Gender and Migration: The Sexual Debut of Sub-Saharan African Migrants in France

By Marsicano, Élise; Lydié, Nathalie et al. | Population, April-June 2011 | Go to article overview

Gender and Migration: The Sexual Debut of Sub-Saharan African Migrants in France


Marsicano, Élise, Lydié, Nathalie, Bajos, Nathalie, Population


For immigrants, arriving in France may represent a major break in their emotional and sexual lives. Many arrive as adults, but a non-negligible proportion migrate when they are younger and therefore become sexually active after migration. Sexuality issues are rarely broached in surveys of immigrants, except in relation to sexual health. Yet sexual behaviours, and notably the context of sexual debut, are powerful indicators of unequal gender relations. Élise MARSICANO, Nathalie LYDIÉ and Nathalie BAJOS analyse the characteristics of the sexual debuts of migrants from sub-Saharan Africa, based on a survey carried out in open spaces in the Paris region. They look at the timing of sexual debut, the age gap between partners, and the degree of consent to first sexual intercourse, by time and place of intercourse, i.e. before or after migration, and by age at migration. The authors reveal the broad diversity of immigrant histories in this respect, and show that for those who arrived before age 10, the conditions of sexual debut are similar to those of the non-migrant population.

Keywords: Sexual debut, sub-Saharan Africa, migrant, France, gender, socialization.

Research on gender relations and their recomposition in the migratory context, has developed considerably in recent years (Catarino and Morokvasic, 2005; Dahinden et al., 2007; Rigoni and Séhili, 2005). Some studies have shown that migration is not always a factor of progress and emancipation for women, since the living conditions in the country of destination can exacerbate gender inequalities (Catarino and Morokvasic, 2005; Falquet and Rabaud, 2008; Moujoud, 2008). In addition to the supposed opposition between the traditional societies of origin and the modern receiving societies, the countries of origin themselves have undergone changes in gender relations (Moujoud, 2008), while in France, gender inequalities persist, although in different forms (Maruani, 2005).

Although sexuality provides a good terrain for observing how gender relations are structured and recomposed (Bajos and Bozon, 2008), few researchers have looked at the affective and sexual trajectories of migrants. Gender relations are internalized and expressed as soon as young people become sexually active, and the fi rst sexual intercourse is revealing of differential socialization between persons born as boys or as girls (Bozon, 1993). While asymmetries in male and female situations at the time of sexual debut are observed in all societies, they are constructed differently in different contexts (Bozon, 2003; Wellings et al., 2006).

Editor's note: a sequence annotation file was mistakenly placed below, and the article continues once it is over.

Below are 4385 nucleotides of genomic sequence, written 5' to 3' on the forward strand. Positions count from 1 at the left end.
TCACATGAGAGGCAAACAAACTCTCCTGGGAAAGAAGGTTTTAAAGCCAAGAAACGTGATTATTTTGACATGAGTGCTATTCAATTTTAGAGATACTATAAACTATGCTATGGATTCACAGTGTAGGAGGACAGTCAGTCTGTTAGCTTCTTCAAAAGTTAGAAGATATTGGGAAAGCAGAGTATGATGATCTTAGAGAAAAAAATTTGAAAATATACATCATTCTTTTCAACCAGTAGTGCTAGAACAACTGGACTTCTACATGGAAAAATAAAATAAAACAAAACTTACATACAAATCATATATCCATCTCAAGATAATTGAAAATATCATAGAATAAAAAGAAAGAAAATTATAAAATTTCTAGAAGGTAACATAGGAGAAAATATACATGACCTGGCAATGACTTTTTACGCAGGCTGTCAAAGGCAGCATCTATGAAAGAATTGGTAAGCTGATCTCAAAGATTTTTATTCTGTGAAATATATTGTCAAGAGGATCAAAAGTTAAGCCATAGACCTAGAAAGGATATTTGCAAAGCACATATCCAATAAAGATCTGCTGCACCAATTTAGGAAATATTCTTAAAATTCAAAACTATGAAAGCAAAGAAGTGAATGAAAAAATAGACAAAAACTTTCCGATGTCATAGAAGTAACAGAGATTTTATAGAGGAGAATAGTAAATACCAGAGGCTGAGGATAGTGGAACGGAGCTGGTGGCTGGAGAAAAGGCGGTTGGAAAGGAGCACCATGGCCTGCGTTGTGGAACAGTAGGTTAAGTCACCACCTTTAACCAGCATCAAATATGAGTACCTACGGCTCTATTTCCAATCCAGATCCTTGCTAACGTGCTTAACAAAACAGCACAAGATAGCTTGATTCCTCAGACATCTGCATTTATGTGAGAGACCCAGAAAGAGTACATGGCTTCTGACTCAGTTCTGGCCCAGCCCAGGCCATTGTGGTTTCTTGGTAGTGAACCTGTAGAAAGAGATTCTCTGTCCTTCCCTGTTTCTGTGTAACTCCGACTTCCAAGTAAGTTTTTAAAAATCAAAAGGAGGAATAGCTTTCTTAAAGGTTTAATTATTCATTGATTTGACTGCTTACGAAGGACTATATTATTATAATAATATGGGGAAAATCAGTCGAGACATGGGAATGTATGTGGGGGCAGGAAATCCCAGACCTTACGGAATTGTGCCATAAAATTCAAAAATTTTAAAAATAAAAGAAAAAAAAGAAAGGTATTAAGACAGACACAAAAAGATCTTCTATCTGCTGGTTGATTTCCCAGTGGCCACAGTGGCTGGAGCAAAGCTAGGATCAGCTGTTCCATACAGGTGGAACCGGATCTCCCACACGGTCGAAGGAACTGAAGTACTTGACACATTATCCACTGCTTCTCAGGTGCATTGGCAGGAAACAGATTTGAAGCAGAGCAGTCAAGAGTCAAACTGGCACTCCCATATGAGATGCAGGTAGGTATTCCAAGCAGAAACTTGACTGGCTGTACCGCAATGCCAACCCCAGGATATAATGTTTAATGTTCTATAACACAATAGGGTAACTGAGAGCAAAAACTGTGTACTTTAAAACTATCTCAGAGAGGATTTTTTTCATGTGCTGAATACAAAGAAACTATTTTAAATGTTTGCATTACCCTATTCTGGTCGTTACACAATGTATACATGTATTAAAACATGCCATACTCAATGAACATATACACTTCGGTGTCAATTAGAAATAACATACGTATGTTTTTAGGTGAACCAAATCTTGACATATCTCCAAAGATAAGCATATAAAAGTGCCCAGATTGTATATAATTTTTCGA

For people who have migrated, the context in which the fi rst sexual intercourse occurred may be different from the context of their socialization during childhood and adolescence. Sub-Saharan African migrants provide an excellent example, given the radical differences between the conditions of sexual debut in their own country and in France. In sub-Saharan Africa, women become sexually active earlier than men and the age gaps between partners are considerable (Bozon and Hertrich, 2001; Wellings et al., 2006). The recent changes observed there are refl ected in a postponement of marriage with respect to sexual debut, especially for women (Hertrich, 2007). In France, the conditions of sexual debut have changed considerably over recent decades, although they still reveal gender asymmetry (Bozon, 2008).

By analysing the characteristics of the sexual debuts of migrants from sub- Saharan Africa, we hope to shed new light on the impact of men and women's migratory trajectories on their fi rst sexual experiences, as well as any possible changes in sexual power relations after migration. To do this, we use a 2005 survey of 1,874 respondents who had migrated from sub-Saharan Africa and were now living in the Paris region (Île-de-France). After describing the survey and the variables, we present the characteristics of the survey population, and provide a brief description of the respondents' sexual debuts, taking account of individual and relational resources.

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